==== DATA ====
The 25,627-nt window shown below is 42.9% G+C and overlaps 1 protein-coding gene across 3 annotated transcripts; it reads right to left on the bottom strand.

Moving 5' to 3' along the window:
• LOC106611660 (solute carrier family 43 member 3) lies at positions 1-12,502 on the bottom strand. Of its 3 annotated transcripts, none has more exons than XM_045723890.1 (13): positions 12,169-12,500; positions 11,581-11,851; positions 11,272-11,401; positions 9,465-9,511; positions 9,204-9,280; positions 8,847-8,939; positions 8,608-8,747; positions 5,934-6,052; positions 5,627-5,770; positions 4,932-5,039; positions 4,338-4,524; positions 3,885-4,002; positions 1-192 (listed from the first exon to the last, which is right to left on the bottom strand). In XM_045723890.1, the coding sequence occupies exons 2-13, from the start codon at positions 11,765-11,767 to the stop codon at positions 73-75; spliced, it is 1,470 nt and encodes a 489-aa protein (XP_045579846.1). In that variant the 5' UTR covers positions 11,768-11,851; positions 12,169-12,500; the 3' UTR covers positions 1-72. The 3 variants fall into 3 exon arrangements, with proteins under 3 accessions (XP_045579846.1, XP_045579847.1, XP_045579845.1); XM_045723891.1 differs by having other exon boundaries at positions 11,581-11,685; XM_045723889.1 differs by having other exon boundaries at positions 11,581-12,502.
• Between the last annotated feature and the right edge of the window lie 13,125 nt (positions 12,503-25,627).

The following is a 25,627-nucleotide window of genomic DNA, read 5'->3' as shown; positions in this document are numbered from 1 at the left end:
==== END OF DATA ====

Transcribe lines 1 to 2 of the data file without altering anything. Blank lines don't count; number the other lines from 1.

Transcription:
The 25,627-nt window shown below is 42.9% G+C and overlaps 1 protein-coding gene across 3 annotated transcripts; it reads right to left on the bottom strand.

Moving 5' to 3' along the window: